Walgreens filled one in four opioid prescriptions in Florida between 1999 and 2020, and failed to investigate red flags that could have prevented drugs from being diverted for illegal use, the state’s lawyer Jim Webster said as jurors heard opening statements in the trial held in New Port Richey.
“Walgreens was the last line of defense in preventing improper distribution of opioids,” Webster said. “It was the entity that actually put the opioids in the hands of people addicted to opioids and the hands of criminals.”
Walgreens, which has denied the allegations, is the final remaining defendant in the trial taking place before Judge Kimberly Sharpe Byrd in Pasco County Circuit Court.
Florida previously reached $878 million in settlements with CVS Health Corp, Teva Pharmaceutical Industries Ltd, Abbvie Inc’s Allergan unit and Endo International Plc.
Steven Derringer, Walgreen’s attorney, said in his opening statement that the pharmacy chain filled prescriptions from doctors and did not ignore red flags that allowed opioids to flood Florida.
“There are so many pills because doctors have written so many prescriptions for pain medicine,” Derringer said.
Florida has spent more than $14 billion to address the opioid crisis in the state, and opioid overdoses have caused nearly 40,000 deaths from 1999 to 2020, Webster told jurors.
Walgreens deserves a “huge chunk of the blame” for overdose deaths and the state’s increased spending, Webster said.
Derringer countered that others should be blamed for the state’s opioid epidemic including drug manufacturers who lied to pharmacies about addiction risk, U.S. Food and Drug Administration officials who approved the sale of opioids for chronic pain and doctors who wrote unnecessary prescriptions.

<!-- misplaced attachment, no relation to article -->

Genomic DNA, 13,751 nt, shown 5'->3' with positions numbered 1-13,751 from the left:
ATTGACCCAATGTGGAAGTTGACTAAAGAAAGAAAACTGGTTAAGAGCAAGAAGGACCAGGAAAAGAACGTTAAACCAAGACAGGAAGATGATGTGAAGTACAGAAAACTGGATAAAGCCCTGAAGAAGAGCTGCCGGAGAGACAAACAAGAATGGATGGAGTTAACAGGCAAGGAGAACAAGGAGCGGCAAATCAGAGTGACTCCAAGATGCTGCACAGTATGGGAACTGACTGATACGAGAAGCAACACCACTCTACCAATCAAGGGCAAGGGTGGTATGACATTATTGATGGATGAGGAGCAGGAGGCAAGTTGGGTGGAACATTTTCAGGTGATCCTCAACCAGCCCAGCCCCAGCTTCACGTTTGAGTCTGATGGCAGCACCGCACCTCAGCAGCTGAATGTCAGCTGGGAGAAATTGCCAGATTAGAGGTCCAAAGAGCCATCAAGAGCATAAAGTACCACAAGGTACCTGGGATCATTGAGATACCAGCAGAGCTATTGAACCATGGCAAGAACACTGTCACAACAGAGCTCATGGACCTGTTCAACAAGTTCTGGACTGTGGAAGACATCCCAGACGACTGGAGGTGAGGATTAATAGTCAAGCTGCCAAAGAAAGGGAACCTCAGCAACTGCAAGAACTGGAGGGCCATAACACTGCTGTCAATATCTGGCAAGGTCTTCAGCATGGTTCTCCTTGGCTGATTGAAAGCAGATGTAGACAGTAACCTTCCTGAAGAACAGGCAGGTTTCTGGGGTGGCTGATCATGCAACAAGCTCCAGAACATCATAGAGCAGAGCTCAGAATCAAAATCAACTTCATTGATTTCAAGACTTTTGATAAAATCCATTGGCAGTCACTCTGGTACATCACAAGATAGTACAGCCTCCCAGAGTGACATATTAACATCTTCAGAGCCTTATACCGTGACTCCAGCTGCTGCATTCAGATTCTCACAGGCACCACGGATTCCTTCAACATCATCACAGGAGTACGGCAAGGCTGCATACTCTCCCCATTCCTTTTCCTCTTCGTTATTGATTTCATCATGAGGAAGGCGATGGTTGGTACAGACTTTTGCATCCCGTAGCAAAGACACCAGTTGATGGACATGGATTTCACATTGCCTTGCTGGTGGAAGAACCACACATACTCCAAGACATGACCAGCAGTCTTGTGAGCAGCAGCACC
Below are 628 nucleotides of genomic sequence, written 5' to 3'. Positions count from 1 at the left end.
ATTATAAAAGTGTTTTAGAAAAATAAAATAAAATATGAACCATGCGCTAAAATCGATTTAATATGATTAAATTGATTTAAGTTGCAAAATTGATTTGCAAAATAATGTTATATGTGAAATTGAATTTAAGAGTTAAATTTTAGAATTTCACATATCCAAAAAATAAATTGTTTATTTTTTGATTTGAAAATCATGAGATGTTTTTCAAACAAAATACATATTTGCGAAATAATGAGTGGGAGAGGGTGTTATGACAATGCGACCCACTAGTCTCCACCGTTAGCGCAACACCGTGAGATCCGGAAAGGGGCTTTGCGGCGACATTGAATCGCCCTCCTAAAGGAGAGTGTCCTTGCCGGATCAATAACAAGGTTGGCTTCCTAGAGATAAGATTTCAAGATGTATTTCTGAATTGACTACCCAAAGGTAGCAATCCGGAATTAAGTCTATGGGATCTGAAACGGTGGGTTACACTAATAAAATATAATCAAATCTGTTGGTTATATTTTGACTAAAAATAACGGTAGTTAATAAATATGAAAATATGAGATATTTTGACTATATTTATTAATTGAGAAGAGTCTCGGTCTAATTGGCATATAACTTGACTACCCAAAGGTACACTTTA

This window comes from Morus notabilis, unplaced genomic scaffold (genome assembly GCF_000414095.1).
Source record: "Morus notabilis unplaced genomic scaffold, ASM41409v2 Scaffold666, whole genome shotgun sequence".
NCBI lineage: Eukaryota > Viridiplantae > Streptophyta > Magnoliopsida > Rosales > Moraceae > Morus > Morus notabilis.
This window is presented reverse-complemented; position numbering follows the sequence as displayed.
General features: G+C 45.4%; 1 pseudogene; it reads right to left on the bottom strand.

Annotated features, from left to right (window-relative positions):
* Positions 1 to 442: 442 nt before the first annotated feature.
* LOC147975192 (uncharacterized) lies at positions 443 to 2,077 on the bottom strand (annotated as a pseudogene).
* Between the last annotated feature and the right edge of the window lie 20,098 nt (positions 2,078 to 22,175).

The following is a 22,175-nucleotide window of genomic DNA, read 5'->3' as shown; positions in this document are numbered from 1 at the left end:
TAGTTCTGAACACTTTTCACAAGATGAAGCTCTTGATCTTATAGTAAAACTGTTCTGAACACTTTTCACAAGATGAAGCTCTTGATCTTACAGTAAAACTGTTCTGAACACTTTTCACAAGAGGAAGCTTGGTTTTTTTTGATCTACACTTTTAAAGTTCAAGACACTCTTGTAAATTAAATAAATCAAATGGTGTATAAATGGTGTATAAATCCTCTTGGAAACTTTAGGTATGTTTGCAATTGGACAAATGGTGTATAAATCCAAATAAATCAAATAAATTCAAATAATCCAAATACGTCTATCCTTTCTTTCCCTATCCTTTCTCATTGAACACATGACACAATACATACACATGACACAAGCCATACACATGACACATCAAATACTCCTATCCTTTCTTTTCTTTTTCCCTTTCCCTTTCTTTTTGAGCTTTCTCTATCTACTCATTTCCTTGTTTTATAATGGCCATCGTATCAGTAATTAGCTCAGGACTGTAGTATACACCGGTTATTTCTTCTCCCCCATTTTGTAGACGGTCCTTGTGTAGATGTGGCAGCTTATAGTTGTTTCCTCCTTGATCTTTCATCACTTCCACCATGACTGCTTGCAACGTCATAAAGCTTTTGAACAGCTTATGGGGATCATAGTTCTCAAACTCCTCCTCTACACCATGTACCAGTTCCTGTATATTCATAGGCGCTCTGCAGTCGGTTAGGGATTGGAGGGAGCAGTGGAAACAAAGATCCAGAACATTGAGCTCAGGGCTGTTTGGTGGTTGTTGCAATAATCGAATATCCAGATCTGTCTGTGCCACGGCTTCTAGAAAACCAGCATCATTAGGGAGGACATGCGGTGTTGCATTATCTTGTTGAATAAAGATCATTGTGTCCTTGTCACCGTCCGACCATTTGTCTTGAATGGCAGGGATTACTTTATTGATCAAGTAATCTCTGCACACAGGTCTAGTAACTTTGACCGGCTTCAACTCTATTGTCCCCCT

Florida has collected more than $3 billion in opioid litigation against drugmakers, distributors and pharmacies, according to Attorney General Ashley Moody. Most will be spent on efforts to mitigate the opioid crisis in the state.
In March, Walgreens rival CVS Health Corp agreed to pay Florida $484 million. Drugmakers Teva will pay $194.8 million, Allergan will pay $134.2 million and Endo will pay $65 million.
Walgreens previously argued it was immune from being sued based on a mere $3,000 settlement it reached with Florida in 2012, following an investigation into its record-keeping policies and efforts to prevent the diversion of opioid drugs.
Byrd ruled in March that the 2012 settlement addressed only a single record-keeping violation and did not protect Walgreens from other claims. The company has appealed her ruling.
While a large portion of the more than 500,000 U.S. deaths from overdoses in the past two decades were caused by the powerful opioid fentanyl and other illicit drugs, overuse of prescription pain medicines put countless Americans on the path to addiction.
(Reporting by Dietrich Knauth in New York; Editing by Bill Berkrot, Will Dunham and Noeleen Walder)